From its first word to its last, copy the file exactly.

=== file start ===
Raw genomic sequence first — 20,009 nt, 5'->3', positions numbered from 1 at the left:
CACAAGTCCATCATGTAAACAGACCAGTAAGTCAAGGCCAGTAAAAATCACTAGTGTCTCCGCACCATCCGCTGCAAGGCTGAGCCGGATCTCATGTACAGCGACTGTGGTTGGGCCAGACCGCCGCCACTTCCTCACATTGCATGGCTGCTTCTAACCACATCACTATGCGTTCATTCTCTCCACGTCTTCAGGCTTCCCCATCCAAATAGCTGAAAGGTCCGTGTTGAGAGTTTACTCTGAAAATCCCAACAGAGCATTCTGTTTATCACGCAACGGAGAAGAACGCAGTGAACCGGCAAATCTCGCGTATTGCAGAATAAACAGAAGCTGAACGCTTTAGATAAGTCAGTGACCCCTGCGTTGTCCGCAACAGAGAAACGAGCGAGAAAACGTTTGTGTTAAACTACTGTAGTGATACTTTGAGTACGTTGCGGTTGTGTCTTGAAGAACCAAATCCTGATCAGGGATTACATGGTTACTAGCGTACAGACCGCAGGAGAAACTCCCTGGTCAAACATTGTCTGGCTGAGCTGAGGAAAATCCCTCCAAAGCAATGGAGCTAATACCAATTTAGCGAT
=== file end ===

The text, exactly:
Raw genomic sequence first — 20,009 nt, 5'->3', positions numbered from 1 at the left:
CACAAGTCCATCATGTAAACAGACCAGTAAGTCAAGGCCAGTAAAAATCACTAGTGTCTCCGCACCATCCGCTGCAAGGCTGAGCCGGATCTCATGTACAGCGACTGTGGTTGGGCCAGACCGCCGCCACTTCCTCACATTGCATGGCTGCTTCTAACCACATCACTATGCGTTCATTCTCTCCACGTCTTCAGGCTTCCCCATCCAAATAGCTGAAAGGTCCGTGTTGAGAGTTTACTCTGAAAATCCCAACAGAGCATTCTGTTTATCACGCAACGGAGAAGAACGCAGTGAACCGGCAAATCTCGCGTATTGCAGAATAAACAGAAGCTGAACGCTTTAGATAAGTCAGTGACCCCTGCGTTGTCCGCAACAGAGAAACGAGCGAGAAAACGTTTGTGTTAAACTACTGTAGTGATACTTTGAGTACGTTGCGGTTGTGTCTTGAAGAACCAAATCCTGATCAGGGATTACATGGTTACTAGCGTACAGACCGCAGGAGAAACTCCCTGGTCAAACATTGTCTGGCTGAGCTGAGGAAAATCCCTCCAAAGCAATGGAGCTAATACCAATTTAGCGAT